Goda, a senior fellow and deputy director of SIEPR, will serve as a senior economist as part of President Biden’s Council of Economic Advisers.
California and the nation’s economy may be on a roll, but Gov. Jerry Brown cautioned Friday that federal policymakers and his successor in Sacramento will need to be on guard for an inevitable downturn.
“Don’t be too exuberant. Get everybody ready,” Brown said. “The economy is a cycle, and right now we’re at the peak. But you can’t be at the peak forever.”
The outgoing governor’s remarks were made at the Stanford Institute for Economic Policy Research (SIEPR) only four days before Election Day, when voters will decide on his successor — Democrat Gavin Newsom or Republican John Cox.
Brown, who has served four terms as California’s governor — two in the 1970s and ‘80s, and two this decade — reflected on how much has changed in California’s 168 years as a state.
The state’s population has swelled to 40 million people, and with that comes challenges of housing and impacts to the environment, he said.
“There’s certainly a carrying capacity,” Brown said. “If we’re going to have more people, we’re going to have to live much differently than if there were fewer people.”
Brown was the keynote speaker at SIEPR’s Policy Forum, a bi-annual event that brings together policymakers, scholars and business leaders to discuss pressing challenges facing the nation. Friday’s Policy Forum, titled “What’s Next for California,” drew more than 250 attendees, many of them students.
Brown pointed to climate change as a major issue and decried the Trump administration’s handling of it.
California — a leader in combatting greenhouse gas emissions — will have to “keep the flame burning,” Brown said, drawing laughs from the audience with his mixed metaphor.
“We have to keep the level of knowledge, concern and commitment, constantly building,” he said.
Olivia Martin, an economics major and chair of Stanford in Government, the student group that co-sponsored the event, joined Brown in a conversation on stage and facilitated questions from the audience.
With Brown’s forthcoming role as executive chairman of the Bulletin of the Atomic Scientists — the Chicago-based organization best known for its Doomsday Clock that measures the threat of global annihilation — Martin asked, “What should students be losing sleep over?”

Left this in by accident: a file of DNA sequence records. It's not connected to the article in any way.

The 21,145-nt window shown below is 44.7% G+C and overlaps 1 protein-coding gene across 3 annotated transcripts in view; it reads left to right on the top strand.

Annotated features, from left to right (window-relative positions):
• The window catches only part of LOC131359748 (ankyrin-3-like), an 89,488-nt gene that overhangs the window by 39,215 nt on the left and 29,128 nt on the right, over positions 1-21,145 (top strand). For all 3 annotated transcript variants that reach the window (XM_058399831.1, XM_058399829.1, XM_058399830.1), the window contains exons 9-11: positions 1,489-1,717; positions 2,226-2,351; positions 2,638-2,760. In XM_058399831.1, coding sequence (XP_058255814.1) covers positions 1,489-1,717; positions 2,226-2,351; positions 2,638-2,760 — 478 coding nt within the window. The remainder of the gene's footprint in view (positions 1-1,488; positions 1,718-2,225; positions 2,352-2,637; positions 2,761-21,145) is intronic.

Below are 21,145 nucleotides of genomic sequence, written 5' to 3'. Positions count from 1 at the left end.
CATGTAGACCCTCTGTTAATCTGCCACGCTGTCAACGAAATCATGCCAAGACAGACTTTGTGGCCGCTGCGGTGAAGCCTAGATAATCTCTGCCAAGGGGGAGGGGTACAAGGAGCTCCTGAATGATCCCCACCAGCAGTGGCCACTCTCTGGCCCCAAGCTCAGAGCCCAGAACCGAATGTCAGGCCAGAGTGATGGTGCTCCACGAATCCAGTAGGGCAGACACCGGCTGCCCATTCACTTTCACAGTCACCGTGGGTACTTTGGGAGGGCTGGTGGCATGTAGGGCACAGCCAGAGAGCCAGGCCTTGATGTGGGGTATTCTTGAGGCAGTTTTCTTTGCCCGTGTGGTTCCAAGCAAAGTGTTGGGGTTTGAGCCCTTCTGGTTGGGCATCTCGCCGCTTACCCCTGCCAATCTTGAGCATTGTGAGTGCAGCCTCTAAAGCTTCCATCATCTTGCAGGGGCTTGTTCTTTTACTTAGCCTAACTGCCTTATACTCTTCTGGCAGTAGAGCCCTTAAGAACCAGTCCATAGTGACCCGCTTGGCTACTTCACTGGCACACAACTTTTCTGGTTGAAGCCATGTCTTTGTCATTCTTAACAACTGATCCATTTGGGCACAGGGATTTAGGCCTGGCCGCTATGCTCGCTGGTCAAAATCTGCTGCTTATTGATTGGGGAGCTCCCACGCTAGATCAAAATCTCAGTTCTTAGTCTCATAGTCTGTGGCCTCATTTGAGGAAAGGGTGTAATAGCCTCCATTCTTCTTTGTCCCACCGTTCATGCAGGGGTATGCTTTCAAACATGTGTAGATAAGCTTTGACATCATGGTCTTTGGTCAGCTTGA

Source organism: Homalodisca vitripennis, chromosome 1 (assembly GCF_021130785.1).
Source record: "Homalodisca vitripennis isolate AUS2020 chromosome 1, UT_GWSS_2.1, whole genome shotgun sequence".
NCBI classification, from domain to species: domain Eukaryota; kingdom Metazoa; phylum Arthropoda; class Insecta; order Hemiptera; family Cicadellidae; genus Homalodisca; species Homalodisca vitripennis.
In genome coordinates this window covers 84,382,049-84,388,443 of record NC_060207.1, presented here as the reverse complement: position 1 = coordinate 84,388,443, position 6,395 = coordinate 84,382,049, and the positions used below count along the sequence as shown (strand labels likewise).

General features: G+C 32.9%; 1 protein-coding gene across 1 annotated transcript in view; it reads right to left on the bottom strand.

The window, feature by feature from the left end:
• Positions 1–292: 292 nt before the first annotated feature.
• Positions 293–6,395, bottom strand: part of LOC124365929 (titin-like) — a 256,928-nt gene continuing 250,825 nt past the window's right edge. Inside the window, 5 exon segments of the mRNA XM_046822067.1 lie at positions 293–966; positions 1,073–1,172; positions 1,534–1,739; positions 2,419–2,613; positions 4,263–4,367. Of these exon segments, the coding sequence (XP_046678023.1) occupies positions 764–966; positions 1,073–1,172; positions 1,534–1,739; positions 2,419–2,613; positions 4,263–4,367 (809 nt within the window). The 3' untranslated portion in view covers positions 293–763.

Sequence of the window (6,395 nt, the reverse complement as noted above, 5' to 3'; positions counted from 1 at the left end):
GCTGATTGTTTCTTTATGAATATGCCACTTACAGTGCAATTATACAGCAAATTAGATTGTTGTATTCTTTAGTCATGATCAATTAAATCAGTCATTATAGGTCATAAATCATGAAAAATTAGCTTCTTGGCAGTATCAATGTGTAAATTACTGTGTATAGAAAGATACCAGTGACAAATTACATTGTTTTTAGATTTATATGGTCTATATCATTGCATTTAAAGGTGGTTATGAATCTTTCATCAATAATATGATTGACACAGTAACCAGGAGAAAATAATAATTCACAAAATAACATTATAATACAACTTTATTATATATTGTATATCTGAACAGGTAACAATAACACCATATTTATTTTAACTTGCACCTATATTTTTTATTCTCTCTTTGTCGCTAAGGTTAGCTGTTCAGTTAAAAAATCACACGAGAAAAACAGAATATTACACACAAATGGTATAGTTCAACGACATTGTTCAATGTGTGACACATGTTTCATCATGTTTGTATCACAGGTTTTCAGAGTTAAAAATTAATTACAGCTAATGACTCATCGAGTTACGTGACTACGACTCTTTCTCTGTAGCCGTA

It’s not just nuclear threats that can lead to potential catastrophic outcomes, Brown said.
“Humankind is creating massive new powers — not just algorithms, but new technologies with enormous impact,” Brown said.
“We need the wisdom and knowledge to handle increasingly destructive machines,” he continued, and there is still a lot to do on the climate front.
Brown will leave office in January, having signed nearly 20,000 bills during his tenure. During his remarks at SIEPR, he said legislators don’t always get it right — himself included.
When it came to prison sentences, for example, Brown said, the laws he signed in his earlier gubernatorial terms contributed to the state’s crowded criminal justice system. The recent bill he signed that eliminates cash bail — making California the first state to do so — should help ameliorate that.
Stanford students at the forum said they appreciated the governor’s insights.
"It was amazing to have such a candid perspective from him — on the mistakes he's made and the big issues of the day," said Jacqueline Li, a Stanford junior majoring in economics.
Brown’s comments echoed other forum panelists.
Jonathan Coslet, chief investment officer of TPG Global and a SIEPR advisory board member, discussed how potential “wildcards” could affect the economy and increase the volatility of financial markets.
“The economy will slow in 2019, and we’ll have a moderate recession in 2020,” he predicted. “That’s just human behavior, and that’s what happens with economic cycles.”
Five panel sessions were on the forum’s agenda, zeroing in on California’s finances — including how rising pension and retirement costs could crowd out public services. Panelists also tackled other major issues facing the Golden State, ranging from high taxes to the lack of affordable housing.